QBD (Elisabeth Laing J)
23 January 2020
A recorder had been correct not to strike out a negligence claim against a police force brought by the owner of cargo stolen from a lorry parked in a secluded lay-by at night while the driver was held at a police station on suspicion of drink driving. The possibility of a duty of care owed by the police was not precluded by statute, and there were no authorities that resolved the issue. The matter needed a full trial of the evidence.
QBD (Leeds) (Judge Kramer)
6 December 2019
Where the Independent Office for Police Conduct (IOPC) had concluded that there was a case to answer regarding misconduct complaints against a retired police superintendent, its findings were not invalidated by procedural defects in the notice served pursuant to the Police (Complaints and Misconduct) Regulations 2012 reg.16. However, the IOPC’s decision was quashed for irrationality because it had failed to identify police policies which were said to have been breached by the police’s failure to verify the accuracy of intelligence they had received before making arrests on the basis of it.
QBD (Admin) (Dingemans LJ, Chamberlain J)
6 November 2019
The Extinction Rebellion Autumn Uprising which took place at multiple sites in London between 7 and 19 October 2019 and which involved gatherings of protestors engaging in “disruptive actions” to challenge police resources and pressure the state into responding to their demands for change was not a “public assembly” within the Public Order Act 1986 s.14(1). Accordingly, the senior police officer designated to coordinate the police response to the Uprising had had no power to impose a condition under that provision. The court defined “public assembly” in s.14(1).
DC (Thirlwall LJ, Elisabeth Laing J, Dove J)
30 October 2019
The independent adjudicator, to whom disciplinary charges against prisoners were referred, did not have an express or implied power to refer charges to the police. The regime for discipline in prisons was intended to operate separately from the criminal justice system, except where the governor referred charges to the police or where the charges related to very serious offences.
QBD (NI) (Keegan J)
14 October 2019
The court considered whether the policy of the Police Service of Northern Ireland to review and retain a disruption notice breached the ECHR art.8. On analysis of the policy documentation, the retention period for the notice was 100 years or until the applicant turned 100, with no possibility of review and that breached the applicant’s Convention rights.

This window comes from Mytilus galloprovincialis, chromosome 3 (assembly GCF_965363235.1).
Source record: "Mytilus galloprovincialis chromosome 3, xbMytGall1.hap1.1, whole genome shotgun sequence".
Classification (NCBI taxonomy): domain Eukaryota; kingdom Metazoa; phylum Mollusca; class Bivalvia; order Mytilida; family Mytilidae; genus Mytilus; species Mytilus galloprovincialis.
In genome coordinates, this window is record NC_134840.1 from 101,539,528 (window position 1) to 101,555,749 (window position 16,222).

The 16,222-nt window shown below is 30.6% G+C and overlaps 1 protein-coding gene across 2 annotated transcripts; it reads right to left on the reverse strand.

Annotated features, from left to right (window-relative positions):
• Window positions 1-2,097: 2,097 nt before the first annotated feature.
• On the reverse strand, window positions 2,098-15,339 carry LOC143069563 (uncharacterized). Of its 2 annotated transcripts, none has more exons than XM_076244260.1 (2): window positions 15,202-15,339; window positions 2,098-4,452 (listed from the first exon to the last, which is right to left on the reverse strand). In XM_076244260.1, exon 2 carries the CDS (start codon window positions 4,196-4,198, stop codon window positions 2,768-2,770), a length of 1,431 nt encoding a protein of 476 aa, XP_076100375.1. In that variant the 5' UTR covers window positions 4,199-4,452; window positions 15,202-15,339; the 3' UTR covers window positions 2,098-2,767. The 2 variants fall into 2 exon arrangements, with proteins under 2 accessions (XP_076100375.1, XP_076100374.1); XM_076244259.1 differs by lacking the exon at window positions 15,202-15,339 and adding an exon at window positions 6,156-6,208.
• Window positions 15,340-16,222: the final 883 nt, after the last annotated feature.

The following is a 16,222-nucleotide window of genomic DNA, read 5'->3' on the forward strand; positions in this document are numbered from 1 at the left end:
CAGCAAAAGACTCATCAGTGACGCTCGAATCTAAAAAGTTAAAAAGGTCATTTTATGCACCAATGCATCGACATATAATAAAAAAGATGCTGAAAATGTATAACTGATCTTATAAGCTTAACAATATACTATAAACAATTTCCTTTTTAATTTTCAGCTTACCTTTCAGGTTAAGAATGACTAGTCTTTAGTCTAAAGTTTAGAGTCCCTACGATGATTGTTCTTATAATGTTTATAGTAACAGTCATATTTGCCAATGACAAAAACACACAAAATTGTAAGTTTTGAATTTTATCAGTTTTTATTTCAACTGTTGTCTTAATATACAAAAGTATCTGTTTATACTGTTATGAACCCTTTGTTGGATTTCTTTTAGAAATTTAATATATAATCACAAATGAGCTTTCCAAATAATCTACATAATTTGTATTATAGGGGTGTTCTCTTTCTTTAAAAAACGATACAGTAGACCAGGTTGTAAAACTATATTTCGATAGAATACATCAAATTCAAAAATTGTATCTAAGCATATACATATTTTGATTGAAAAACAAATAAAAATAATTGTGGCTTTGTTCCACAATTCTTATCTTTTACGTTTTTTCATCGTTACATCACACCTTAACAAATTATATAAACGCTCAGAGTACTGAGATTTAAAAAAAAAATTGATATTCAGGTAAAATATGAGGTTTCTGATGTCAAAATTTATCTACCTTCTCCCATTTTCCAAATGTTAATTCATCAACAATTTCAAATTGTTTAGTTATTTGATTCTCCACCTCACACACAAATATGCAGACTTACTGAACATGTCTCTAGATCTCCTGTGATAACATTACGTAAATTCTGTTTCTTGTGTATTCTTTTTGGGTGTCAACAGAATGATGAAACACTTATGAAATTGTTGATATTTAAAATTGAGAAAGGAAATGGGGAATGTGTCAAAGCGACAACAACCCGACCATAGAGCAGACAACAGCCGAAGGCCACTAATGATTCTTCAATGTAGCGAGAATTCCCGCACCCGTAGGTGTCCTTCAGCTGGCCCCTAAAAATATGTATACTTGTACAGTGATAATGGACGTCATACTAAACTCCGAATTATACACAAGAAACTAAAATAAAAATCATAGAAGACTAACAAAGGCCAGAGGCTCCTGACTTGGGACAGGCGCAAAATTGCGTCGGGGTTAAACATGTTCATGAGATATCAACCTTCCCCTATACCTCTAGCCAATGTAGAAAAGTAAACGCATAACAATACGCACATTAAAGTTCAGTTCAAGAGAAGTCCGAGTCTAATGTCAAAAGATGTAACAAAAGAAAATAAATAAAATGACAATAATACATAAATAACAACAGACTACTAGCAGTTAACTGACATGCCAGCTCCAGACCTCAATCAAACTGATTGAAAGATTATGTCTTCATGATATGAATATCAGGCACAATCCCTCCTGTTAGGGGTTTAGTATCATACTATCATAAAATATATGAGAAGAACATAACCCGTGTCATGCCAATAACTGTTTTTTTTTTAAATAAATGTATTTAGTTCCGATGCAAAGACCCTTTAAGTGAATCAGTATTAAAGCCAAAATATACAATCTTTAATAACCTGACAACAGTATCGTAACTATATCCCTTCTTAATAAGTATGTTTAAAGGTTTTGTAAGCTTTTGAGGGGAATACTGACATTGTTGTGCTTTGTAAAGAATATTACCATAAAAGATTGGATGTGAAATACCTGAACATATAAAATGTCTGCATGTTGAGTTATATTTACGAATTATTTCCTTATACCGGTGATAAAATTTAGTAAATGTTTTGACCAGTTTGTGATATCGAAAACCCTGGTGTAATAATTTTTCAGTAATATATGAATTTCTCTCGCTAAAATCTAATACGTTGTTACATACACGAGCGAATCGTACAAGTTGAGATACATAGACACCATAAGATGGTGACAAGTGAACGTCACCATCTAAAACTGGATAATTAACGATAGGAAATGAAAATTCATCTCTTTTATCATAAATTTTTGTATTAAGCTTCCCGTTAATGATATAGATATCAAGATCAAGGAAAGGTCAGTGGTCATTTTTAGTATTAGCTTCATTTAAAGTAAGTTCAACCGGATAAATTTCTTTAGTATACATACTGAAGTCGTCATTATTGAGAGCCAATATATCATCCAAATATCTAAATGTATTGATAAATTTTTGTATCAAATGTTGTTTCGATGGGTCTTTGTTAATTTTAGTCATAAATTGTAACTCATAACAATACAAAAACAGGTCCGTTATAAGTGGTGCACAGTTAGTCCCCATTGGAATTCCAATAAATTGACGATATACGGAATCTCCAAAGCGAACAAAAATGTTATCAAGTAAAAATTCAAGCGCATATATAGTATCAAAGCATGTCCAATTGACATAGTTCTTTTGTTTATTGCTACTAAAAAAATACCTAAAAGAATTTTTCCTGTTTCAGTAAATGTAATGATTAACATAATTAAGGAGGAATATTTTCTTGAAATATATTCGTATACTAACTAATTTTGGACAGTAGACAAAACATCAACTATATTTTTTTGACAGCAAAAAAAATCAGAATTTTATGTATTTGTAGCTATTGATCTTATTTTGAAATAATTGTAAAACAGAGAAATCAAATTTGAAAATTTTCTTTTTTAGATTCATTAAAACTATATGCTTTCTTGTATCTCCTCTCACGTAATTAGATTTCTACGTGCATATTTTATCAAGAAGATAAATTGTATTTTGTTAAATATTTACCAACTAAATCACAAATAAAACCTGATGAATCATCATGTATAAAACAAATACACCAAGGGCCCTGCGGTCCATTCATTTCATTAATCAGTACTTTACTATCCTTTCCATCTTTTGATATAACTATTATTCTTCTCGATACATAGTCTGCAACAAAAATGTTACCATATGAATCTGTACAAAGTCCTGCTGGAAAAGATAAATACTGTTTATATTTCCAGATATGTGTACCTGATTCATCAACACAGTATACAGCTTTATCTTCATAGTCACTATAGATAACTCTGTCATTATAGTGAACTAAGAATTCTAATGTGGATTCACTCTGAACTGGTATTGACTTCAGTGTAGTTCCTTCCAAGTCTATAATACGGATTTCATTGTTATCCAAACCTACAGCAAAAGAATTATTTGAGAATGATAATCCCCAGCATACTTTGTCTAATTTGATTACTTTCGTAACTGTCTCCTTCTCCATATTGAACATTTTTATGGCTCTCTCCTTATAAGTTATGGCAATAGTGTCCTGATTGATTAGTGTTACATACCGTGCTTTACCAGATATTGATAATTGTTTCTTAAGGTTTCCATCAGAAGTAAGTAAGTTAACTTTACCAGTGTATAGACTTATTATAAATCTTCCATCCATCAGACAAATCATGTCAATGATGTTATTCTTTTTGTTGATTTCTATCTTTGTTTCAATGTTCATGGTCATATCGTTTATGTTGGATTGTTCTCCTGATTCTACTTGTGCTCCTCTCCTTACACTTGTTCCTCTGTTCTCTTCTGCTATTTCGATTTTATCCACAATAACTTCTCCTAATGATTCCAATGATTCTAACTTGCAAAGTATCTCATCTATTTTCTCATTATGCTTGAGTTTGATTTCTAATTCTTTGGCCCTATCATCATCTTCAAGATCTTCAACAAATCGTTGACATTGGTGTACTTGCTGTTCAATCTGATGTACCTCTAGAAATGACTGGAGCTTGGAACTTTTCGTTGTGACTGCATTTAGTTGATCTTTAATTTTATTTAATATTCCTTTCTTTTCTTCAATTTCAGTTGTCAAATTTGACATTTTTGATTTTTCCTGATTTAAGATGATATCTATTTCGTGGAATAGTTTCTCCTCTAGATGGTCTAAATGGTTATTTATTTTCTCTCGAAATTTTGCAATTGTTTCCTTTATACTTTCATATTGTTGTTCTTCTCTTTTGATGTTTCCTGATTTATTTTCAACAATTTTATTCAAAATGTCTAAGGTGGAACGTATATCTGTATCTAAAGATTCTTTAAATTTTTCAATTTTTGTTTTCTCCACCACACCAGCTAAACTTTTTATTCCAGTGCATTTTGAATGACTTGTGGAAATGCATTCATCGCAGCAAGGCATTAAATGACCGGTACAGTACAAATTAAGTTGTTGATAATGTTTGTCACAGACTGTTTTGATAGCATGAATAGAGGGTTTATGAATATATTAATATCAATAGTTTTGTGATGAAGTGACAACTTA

QBD (Admin) (Haddon-Cave LJ, Swift J)
4 September 2019
The current legal regime in the UK was adequate to ensure the appropriate and non-arbitrary use of automated facial recognition technology. A police force’s use of such technology in a pilot scheme was consistent with the requirements of human rights and data protection legislation and the public-sector equality duty.
QBD (Admin) (Flaux LJ, Sir Kenneth Parker)
14 August 2019
When determining whether misconduct proceedings should be brought against a police officer for the use of force, the applicable test for self-defence was the criminal law test, under which the officer only had to have had an honest belief that his life was in danger, and not the civil law test, which required that belief to have been objectively reasonable.
QBD (NI) (Colton J)
9 August 2019
The police exercise of stop and search powers under the Justice and Security (Northern Ireland) Act 2007 s.21 and s.24 was lawful in its application to minors. There were sufficient safeguards, including the Code of Practice for the Exercise of Powers in the Justice and Security (Northern Ireland) Act 2007, introduced under s.34(4) of the Act, to meet the “quality of law” test for interference with the rights of minors under ECHR art.8.
QBD (Judge Saggerson)
2 August 2019
A failure by police officers to recognise that a detainee who had been arrested on suspicion of driving whilst under the influence of drugs had suffered a stroke, and delay in the attendance of a forensic medical examiner, did not constitute a violation of the detainee’s rights under ECHR art.3 and art.8. The officers had neither actual nor constructive knowledge that the detainee had had a stroke or was otherwise in need of immediate medical attention, and the system devised and implemented for attendance of an FME was adequate.
CA (Civ Div) (Sir Andrew McFarlane PFD, Simon LJ, Nicola Davies LJ)
31 July 2019
A judge in care proceedings in which the parents were suspected of involvement in terrorism-related activity had correctly followed the approach in C (A Minor) (Care Proceedings: Disclosure), Re  Fam. 76 in making an order directing the local authority to disclose to the police a copy of the parents’ position statements and statements of evidence. The Re C approach remained fit for purpose and did not require revision.